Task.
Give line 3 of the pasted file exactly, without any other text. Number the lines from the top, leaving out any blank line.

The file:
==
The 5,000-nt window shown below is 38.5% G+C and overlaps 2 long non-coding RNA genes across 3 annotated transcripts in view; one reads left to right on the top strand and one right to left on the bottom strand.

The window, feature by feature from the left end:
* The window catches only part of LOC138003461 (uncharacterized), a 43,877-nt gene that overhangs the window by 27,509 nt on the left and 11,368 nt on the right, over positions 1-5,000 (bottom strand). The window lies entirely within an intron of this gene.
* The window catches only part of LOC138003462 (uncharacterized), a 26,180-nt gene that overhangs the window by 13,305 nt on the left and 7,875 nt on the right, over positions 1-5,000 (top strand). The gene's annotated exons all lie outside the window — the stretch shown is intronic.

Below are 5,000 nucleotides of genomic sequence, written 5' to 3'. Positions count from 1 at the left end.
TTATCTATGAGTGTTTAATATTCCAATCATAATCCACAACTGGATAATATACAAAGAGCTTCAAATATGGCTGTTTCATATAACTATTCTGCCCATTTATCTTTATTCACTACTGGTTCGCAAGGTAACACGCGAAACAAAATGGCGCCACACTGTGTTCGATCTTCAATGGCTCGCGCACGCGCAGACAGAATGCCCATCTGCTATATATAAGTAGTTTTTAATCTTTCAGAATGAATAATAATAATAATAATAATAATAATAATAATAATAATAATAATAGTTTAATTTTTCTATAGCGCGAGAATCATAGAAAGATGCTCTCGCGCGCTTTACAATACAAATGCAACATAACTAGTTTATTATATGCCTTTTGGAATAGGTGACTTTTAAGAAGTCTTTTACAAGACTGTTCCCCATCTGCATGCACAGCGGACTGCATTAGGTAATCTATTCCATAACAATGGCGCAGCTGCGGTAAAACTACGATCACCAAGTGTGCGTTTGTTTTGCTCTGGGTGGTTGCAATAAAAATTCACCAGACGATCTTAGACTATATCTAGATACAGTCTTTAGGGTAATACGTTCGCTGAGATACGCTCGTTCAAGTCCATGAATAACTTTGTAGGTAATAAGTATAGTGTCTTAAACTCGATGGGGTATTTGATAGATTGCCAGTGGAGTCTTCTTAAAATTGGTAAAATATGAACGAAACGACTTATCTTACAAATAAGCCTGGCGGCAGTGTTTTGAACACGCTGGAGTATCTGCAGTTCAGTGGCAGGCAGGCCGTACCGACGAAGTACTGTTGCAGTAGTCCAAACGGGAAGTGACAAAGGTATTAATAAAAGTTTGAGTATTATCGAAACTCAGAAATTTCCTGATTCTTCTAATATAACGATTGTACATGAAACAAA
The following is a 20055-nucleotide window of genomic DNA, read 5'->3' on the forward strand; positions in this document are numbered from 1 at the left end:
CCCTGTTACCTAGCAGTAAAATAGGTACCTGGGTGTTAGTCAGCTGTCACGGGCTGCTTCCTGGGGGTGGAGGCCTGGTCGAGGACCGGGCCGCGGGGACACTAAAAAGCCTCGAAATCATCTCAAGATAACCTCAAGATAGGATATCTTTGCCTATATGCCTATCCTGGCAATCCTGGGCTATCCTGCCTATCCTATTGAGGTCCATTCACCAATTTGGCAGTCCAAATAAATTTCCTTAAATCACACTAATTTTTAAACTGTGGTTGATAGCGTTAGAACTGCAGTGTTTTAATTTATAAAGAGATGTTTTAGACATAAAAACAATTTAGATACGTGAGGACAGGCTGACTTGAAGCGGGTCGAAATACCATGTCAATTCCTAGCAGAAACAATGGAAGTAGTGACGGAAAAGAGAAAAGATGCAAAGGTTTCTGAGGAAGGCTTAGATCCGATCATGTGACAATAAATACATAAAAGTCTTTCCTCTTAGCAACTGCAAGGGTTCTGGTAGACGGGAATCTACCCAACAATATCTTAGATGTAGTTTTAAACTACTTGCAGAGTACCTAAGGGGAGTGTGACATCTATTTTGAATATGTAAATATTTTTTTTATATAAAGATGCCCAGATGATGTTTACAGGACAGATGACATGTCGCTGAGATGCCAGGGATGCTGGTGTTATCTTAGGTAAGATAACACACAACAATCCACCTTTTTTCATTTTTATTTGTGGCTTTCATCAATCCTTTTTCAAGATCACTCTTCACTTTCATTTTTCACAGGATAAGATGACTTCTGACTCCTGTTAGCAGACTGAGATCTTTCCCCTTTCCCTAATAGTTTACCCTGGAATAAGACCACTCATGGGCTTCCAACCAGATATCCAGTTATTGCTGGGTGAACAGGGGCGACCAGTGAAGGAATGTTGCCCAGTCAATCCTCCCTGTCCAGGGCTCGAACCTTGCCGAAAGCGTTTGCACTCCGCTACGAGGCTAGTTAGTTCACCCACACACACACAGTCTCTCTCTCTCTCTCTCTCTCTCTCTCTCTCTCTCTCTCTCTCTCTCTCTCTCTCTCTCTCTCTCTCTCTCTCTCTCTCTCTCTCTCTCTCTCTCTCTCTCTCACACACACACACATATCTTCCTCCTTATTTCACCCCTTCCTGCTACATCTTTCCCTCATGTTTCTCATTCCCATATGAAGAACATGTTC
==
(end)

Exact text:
* The window catches only part of LOC138003461 (uncharacterized), a 43,877-nt gene that overhangs the window by 27,509 nt on the left and 11,368 nt on the right, over positions 1-5,000 (bottom strand). The window lies entirely within an intron of this gene.